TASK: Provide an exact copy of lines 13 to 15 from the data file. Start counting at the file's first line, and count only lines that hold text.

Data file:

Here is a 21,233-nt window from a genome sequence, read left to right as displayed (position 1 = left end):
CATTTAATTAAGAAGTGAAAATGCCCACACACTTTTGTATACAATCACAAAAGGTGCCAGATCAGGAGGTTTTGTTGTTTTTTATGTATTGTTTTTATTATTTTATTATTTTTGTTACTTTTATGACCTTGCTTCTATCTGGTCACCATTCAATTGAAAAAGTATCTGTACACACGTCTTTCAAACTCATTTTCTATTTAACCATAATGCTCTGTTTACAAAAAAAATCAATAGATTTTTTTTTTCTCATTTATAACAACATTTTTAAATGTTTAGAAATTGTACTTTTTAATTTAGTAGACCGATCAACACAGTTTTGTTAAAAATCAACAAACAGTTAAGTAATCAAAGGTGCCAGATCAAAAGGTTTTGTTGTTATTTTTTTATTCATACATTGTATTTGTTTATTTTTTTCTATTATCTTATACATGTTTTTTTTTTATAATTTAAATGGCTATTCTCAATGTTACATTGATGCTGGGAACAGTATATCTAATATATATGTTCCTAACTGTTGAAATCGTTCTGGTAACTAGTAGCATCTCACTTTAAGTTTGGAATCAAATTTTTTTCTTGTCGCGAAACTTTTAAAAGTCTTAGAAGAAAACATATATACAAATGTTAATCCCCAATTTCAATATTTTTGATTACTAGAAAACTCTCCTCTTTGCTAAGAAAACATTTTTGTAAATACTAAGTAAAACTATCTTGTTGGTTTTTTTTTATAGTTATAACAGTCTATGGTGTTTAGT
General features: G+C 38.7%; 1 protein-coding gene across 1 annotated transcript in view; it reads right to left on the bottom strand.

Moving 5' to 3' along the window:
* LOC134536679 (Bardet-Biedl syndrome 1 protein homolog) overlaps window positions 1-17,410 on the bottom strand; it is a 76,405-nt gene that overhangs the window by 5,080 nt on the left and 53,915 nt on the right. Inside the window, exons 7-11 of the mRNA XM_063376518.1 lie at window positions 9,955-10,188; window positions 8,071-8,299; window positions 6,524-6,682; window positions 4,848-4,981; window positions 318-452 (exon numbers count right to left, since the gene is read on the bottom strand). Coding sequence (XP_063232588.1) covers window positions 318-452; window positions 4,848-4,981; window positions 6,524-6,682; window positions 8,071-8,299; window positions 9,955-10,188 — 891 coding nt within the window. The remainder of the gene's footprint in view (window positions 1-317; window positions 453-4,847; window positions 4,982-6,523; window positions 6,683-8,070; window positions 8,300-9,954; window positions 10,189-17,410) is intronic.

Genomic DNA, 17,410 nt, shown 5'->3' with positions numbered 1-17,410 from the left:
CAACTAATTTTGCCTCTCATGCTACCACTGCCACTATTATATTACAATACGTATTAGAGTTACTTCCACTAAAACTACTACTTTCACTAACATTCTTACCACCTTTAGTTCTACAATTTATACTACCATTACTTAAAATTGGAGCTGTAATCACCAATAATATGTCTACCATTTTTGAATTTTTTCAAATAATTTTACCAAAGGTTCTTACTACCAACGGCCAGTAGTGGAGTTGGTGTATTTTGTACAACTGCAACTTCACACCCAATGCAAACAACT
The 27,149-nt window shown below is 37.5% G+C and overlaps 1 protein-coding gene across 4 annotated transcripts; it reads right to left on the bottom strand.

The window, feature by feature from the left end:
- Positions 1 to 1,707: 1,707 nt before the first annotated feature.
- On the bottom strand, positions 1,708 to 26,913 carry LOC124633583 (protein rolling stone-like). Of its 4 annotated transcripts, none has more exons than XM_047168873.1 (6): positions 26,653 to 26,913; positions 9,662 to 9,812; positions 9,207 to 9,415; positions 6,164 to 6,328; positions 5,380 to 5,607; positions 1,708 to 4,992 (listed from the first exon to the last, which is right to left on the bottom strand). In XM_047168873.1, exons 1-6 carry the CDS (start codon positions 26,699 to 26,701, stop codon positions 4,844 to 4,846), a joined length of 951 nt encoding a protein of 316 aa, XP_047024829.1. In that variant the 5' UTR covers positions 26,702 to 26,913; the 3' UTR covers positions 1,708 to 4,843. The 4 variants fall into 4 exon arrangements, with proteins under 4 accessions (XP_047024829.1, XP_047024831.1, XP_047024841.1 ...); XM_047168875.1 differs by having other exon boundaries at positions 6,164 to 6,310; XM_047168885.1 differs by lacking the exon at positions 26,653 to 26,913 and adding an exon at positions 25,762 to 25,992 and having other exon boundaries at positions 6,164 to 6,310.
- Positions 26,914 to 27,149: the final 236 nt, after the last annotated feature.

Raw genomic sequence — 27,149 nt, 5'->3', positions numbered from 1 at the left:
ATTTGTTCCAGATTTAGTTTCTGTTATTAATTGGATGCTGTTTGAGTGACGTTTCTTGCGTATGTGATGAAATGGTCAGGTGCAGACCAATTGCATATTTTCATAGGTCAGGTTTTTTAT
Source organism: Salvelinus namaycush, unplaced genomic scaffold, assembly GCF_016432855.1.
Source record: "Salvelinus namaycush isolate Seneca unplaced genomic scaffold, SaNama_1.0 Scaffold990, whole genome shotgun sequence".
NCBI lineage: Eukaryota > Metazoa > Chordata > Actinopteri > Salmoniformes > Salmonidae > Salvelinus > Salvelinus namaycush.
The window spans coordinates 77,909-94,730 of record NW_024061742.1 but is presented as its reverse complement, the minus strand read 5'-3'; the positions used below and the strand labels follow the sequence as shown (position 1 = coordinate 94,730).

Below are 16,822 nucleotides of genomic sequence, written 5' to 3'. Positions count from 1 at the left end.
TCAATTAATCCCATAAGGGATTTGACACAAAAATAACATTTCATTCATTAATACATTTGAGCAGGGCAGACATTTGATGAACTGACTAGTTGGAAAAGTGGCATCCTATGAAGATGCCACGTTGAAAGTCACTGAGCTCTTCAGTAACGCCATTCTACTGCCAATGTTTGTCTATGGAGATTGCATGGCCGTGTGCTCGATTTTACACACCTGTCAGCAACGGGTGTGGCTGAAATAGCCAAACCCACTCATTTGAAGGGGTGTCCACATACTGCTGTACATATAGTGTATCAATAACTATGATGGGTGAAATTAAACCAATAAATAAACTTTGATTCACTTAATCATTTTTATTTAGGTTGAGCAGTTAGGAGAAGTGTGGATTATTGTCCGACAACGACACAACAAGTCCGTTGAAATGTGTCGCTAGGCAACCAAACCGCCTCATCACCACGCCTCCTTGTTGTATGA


Raw genomic sequence — 27,149 nt, 5'->3', positions numbered from 1 at the left:
ATTTGTTCCAGATTTAGTTTCTGTTATTAATTGGATGCTGTTTGAGTGACGTTTCTTGCGTATGTGATGAAATGGTCAGGTGCAGACCAATTGCATATTTTCATAGGTCAGGTTTTTTAT
Source organism: Salvelinus namaycush, unplaced genomic scaffold, assembly GCF_016432855.1.